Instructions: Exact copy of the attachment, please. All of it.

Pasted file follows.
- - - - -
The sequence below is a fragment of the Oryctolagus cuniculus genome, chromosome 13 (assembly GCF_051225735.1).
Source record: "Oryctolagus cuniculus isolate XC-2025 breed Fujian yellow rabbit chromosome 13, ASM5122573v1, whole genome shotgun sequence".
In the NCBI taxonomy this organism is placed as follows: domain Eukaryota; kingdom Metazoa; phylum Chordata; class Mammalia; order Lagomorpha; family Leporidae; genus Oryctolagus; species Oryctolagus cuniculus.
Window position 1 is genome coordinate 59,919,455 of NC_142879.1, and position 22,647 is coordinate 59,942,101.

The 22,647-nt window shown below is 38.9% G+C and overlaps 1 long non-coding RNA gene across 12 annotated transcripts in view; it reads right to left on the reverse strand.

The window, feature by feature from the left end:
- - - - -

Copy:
The sequence below is a fragment of the Oryctolagus cuniculus genome, chromosome 13 (assembly GCF_051225735.1).
Source record: "Oryctolagus cuniculus isolate XC-2025 breed Fujian yellow rabbit chromosome 13, ASM5122573v1, whole genome shotgun sequence".
In the NCBI taxonomy this organism is placed as follows: domain Eukaryota; kingdom Metazoa; phylum Chordata; class Mammalia; order Lagomorpha; family Leporidae; genus Oryctolagus; species Oryctolagus cuniculus.
Window position 1 is genome coordinate 59,919,455 of NC_142879.1, and position 22,647 is coordinate 59,942,101.

The 22,647-nt window shown below is 38.9% G+C and overlaps 1 long non-coding RNA gene across 12 annotated transcripts in view; it reads right to left on the reverse strand.

The window, feature by feature from the left end: